Am Stirnband 10, 58093 Hagen
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Total projects: 483
Distance: 0.22 km
The Hohenhof is an important historical building in European terms, too. It was built from 1906 to 1908 by Henry van de Velde for the Osthaus family to live in.
It is deemed one of the very few extant art nouveau Gesamtkunstwerke. Karl Ernst Osthaus had planned it as a centre of the artists’ colony Hohenhagen, which, however, wasn’t fully realised. The Hohenhof was planned as the “crown” upon a terraced slope. Its ground plan is shaped like a
double hook. The material was quite in line with the regional tradition: The black and blue stones from a nearby quarry match the black Niedermendig basalt lava and rather bluish Mosel slate, combined with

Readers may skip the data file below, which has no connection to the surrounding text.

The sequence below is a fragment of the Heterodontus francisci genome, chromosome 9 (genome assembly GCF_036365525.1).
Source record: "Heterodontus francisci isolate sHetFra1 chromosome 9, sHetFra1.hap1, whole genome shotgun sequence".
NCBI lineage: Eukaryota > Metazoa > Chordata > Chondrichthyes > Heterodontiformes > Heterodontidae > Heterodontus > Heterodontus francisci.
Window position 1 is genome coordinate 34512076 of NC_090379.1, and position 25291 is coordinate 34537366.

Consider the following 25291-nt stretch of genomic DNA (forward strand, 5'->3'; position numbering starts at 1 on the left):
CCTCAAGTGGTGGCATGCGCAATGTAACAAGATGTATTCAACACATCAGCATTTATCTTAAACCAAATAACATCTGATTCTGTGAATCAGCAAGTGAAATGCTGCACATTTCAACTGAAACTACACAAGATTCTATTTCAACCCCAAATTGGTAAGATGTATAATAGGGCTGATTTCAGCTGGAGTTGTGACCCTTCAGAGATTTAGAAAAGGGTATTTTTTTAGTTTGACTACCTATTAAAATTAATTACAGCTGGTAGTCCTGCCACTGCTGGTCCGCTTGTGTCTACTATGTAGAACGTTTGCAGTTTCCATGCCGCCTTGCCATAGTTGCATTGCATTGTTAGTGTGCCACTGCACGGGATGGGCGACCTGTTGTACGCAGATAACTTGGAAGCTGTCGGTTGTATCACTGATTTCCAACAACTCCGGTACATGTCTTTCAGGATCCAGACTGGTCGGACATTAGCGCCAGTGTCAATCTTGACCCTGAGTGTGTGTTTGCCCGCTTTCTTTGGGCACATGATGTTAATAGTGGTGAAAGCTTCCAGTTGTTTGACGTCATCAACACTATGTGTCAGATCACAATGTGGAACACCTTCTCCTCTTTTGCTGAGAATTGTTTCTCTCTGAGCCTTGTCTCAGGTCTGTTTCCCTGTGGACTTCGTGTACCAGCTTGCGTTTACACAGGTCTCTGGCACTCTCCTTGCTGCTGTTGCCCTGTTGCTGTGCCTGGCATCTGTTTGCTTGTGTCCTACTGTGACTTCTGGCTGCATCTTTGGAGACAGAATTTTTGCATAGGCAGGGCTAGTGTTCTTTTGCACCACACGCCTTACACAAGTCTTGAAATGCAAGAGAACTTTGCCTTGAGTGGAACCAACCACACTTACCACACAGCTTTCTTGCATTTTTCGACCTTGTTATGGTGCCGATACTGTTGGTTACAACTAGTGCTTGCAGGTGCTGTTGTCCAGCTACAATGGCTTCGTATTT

white and green for the doors and window. Only the eastern, the slope facade has symmetrical axes, while the entrance and garden side reflect the irregular arrangement of the rooms inside. Van de Velde’s interior is all of a piece: Furniture, wall decorations and floor coverings, lamps and materials, cutlery and crockery were designed in accordance with his own sketches as agreed with Osthaus. The main rooms were decorated with various works of art, around which the furniture etc. was arranged in matching colours. Since the beginning of the 1980s, the rooms have been reconstructed and the art nouveau furniture re-compiled. Door openings have been re-opened, stucco ornaments uncovered and the wall coverings re-hung. The original furniture has been re-acquired or taken out of the storage cellar, a few missing items like sofas had to be replicated. The interior’s reconstruction is very detailed, up to the right door handle. Included as one of the main stops on the “Route der Industriekultur”, the expansion into the “Museum des Hagener Impulses" entailed a number of additional exhibition rooms, also for temporary exhibitions.
More at route-industriekultur.de
Author: Route Industriekultur/ editorial Baukunst NRW
Last changed on 17.08.2023